Python is a widely used general-purpose, high-level programming language.Its design philosophy emphasizes code readability, and its syntax allows programmers to express concepts in fewer lines of code than would be possible in languages such as C++ or Java.The language provides constructs intended to enable clear programs on both a small and large scale.

Python is an interactive language that allows us to execute statements individually and see their results. In other words, you don't have to write a full code and compile it before you see the results as in other languages like C++ and Java.

Let's look at Python's input reading method.

That's one way of doing it for yourself. But in competitive programming we don't ask questions. We only answer them. So we will only use raw_input() to read a string without asking any question to the system.

Now, the three basic arithmetic operators are the following:

Addition (+)

Subtraction (-)

Multiplication (*)

In Python there are two kinds of divisions, namely integer division and float division.

A long time ago during the era of Python 2, when you divided an integer with another integer, no matter the result, it was always an integer.

Example

And in order to make this a float division, you'd need to convert one of the arguments into a float.

Example

Since Python doesn't have data types declared in advance, you never know when you want integers and when you want a float. And since floats lose precision, it's inadvisable to use them in integral calculations.

To solve this problem, future Python modules included a new type of division called integer division given by the operator //

Now / performs float division and // performs integer division.

In Python 2 we will import a module from __future__ called division.

One of the built-in functions of Python is divmod, which takes two arguments a and b and returns a tuple containing the quotient of a/b (a//b) and remainder a.

Here a/b can be compared with integer division a//b.

We have only heard of the powers of Python, so far; now we will witness them :)

Power or exponent in Python can be calculated using the built-in power function. Which can be called as for ab

or

It's also possible to calculate abmodm.

This is very helpful in computations where you have to print result % mod.

Note that here a and b can be floats and even negatives; but if a third argument is present, b cannot be negative.

Integers in Python can be as big as the bytes in your machine's memory. There is no limit of 2^31−1 (c++ int) or 263−1 (C++ long long int).

Loops are control structures that iterate over a range to perform a certain task.

There are two kinds of loops in Python.

For Loop

While loop

range(0,5) returns a list of integers from 0 to 5 [0,1,2,3,4].

Lets see about Python Datatypes in another post.

Python is an interactive language that allows us to execute statements individually and see their results. In other words, you don't have to write a full code and compile it before you see the results as in other languages like C++ and Java.

*print "Hello World!"**my_string = "Hello World!"**print my_string*Let's look at Python's input reading method.

*>>> name = raw_input("Hey what's your name?\n")**Hey what's your name?**Arunkumar Palaniappan**>>> print name**Arunkumar Palaniappan*That's one way of doing it for yourself. But in competitive programming we don't ask questions. We only answer them. So we will only use raw_input() to read a string without asking any question to the system.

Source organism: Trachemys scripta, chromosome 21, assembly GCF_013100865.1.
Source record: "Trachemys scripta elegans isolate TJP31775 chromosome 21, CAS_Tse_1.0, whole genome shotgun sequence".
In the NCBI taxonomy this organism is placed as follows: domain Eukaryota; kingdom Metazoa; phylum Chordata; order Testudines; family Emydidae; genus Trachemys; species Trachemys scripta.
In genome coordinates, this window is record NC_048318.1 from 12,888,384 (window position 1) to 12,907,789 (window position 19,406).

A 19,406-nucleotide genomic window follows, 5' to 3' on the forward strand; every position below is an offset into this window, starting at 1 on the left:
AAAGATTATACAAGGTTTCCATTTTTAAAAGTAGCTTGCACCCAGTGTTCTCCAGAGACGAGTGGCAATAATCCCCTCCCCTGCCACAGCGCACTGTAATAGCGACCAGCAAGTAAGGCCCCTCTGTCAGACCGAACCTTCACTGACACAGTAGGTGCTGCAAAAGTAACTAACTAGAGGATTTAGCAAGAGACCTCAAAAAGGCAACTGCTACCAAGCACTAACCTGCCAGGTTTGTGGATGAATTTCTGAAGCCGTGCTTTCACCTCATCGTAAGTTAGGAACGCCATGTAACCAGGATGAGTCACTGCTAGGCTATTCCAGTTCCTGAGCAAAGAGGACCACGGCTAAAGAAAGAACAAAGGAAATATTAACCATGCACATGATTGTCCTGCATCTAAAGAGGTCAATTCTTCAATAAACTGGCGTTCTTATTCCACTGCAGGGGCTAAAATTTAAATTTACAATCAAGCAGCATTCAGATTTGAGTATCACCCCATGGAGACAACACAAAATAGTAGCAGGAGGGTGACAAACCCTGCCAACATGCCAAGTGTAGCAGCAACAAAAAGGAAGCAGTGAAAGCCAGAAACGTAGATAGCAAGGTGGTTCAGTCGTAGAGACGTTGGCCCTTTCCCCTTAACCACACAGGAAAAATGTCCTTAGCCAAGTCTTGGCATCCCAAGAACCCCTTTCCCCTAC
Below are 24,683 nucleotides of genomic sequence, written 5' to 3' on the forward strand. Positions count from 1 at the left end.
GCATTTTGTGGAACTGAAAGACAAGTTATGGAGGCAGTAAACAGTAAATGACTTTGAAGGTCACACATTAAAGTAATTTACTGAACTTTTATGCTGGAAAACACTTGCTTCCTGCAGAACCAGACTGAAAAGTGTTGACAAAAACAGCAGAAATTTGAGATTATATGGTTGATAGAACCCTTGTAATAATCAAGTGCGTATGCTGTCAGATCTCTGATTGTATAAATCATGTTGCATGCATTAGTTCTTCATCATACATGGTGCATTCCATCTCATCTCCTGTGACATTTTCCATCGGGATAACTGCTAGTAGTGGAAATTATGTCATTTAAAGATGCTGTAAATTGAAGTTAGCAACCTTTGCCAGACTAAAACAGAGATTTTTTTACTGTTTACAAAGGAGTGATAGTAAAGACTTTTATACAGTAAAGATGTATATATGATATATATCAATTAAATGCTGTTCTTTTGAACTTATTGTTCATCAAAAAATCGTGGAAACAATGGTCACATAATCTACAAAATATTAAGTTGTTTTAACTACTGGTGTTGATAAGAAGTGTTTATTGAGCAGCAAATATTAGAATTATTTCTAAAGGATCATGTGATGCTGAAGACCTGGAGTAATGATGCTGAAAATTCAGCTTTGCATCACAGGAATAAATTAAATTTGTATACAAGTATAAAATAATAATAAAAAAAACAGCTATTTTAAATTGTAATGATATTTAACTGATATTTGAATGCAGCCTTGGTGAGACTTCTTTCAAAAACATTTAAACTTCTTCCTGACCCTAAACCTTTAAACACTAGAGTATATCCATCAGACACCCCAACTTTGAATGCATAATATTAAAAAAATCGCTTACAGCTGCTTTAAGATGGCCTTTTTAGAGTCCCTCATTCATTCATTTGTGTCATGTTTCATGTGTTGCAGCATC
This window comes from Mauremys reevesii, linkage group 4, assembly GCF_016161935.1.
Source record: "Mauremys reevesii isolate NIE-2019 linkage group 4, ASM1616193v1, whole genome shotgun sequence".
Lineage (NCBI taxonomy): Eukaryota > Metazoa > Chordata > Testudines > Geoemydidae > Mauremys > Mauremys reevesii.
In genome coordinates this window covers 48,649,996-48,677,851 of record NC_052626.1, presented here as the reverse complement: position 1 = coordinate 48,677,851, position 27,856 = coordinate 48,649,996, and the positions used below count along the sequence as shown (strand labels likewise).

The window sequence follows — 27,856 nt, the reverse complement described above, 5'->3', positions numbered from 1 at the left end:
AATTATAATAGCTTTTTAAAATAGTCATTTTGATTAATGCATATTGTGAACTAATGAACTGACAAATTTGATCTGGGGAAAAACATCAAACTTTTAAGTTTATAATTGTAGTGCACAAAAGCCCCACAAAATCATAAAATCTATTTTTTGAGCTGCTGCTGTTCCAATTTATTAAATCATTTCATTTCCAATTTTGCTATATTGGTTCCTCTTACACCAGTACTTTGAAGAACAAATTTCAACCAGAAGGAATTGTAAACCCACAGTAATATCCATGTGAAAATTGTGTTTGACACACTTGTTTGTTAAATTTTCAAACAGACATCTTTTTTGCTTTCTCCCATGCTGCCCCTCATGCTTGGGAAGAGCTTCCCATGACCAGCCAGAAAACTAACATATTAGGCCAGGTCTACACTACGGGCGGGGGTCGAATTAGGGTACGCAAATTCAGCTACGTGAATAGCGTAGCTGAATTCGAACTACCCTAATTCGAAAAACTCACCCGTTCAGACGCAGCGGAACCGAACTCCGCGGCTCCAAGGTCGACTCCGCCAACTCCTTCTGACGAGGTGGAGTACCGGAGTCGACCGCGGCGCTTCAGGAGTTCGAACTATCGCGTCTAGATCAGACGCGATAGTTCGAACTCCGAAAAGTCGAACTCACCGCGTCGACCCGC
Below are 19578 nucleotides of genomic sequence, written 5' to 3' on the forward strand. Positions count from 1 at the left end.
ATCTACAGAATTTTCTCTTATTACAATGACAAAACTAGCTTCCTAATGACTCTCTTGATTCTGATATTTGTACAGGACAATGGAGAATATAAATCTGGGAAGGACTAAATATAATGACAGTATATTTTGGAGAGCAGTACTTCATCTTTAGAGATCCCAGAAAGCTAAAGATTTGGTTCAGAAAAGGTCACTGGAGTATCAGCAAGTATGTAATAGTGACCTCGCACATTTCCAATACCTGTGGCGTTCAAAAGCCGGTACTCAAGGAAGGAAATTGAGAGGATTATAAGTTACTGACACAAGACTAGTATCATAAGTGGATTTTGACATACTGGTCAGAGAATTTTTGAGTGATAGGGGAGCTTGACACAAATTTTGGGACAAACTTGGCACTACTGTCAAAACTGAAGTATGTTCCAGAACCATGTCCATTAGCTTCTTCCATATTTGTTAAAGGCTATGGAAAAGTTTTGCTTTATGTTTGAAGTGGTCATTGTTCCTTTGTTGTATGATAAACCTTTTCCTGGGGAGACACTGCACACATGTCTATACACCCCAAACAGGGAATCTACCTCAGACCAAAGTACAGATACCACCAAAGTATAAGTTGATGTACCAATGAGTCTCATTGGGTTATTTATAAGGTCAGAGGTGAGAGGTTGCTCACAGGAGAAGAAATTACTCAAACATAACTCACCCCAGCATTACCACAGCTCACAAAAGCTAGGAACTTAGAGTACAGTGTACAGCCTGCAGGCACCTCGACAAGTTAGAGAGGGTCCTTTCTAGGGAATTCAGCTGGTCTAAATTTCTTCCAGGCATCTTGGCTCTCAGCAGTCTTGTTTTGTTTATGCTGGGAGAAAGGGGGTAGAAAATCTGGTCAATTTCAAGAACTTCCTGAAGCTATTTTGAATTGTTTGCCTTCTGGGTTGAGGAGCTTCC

Now, the three basic arithmetic operators are the following:

Addition (+)

Subtraction (-)

Multiplication (*)

In Python there are two kinds of divisions, namely integer division and float division.

A long time ago during the era of Python 2, when you divided an integer with another integer, no matter the result, it was always an integer.

Example

*>>> 4/3**1*And in order to make this a float division, you'd need to convert one of the arguments into a float.

Example

*>>> 4/3.0**1.3333333333333333*Since Python doesn't have data types declared in advance, you never know when you want integers and when you want a float. And since floats lose precision, it's inadvisable to use them in integral calculations.

To solve this problem, future Python modules included a new type of division called integer division given by the operator //

Now / performs float division and // performs integer division.

In Python 2 we will import a module from __future__ called division.

*>>> from __future__ import division**>>> print 4/3**1.3333333333333333**>>> print 4//3**1*One of the built-in functions of Python is divmod, which takes two arguments a and b and returns a tuple containing the quotient of a/b (a//b) and remainder a.

Here a/b can be compared with integer division a//b.

*>>> print divmod(177,10)**(17, 7)**Here 177/10 => 17 and 177%10 => 7*We have only heard of the powers of Python, so far; now we will witness them :)

Power or exponent in Python can be calculated using the built-in power function. Which can be called as for ab

*>>> pow(a,b)*or

*>>> a**b*It's also possible to calculate abmodm.

*>>> pow(a,b,m)*This is very helpful in computations where you have to print result % mod.

Note that here a and b can be floats and even negatives; but if a third argument is present, b cannot be negative.

Integers in Python can be as big as the bytes in your machine's memory. There is no limit of 2^31−1 (c++ int) or 263−1 (C++ long long int).

Loops are control structures that iterate over a range to perform a certain task.

There are two kinds of loops in Python.

For Loop

*for i in range(0,5):**print i*

While loop

*i = 0**while i < 5:**print i**i+=1*range(0,5) returns a list of integers from 0 to 5 [0,1,2,3,4].

Lets see about Python Datatypes in another post.

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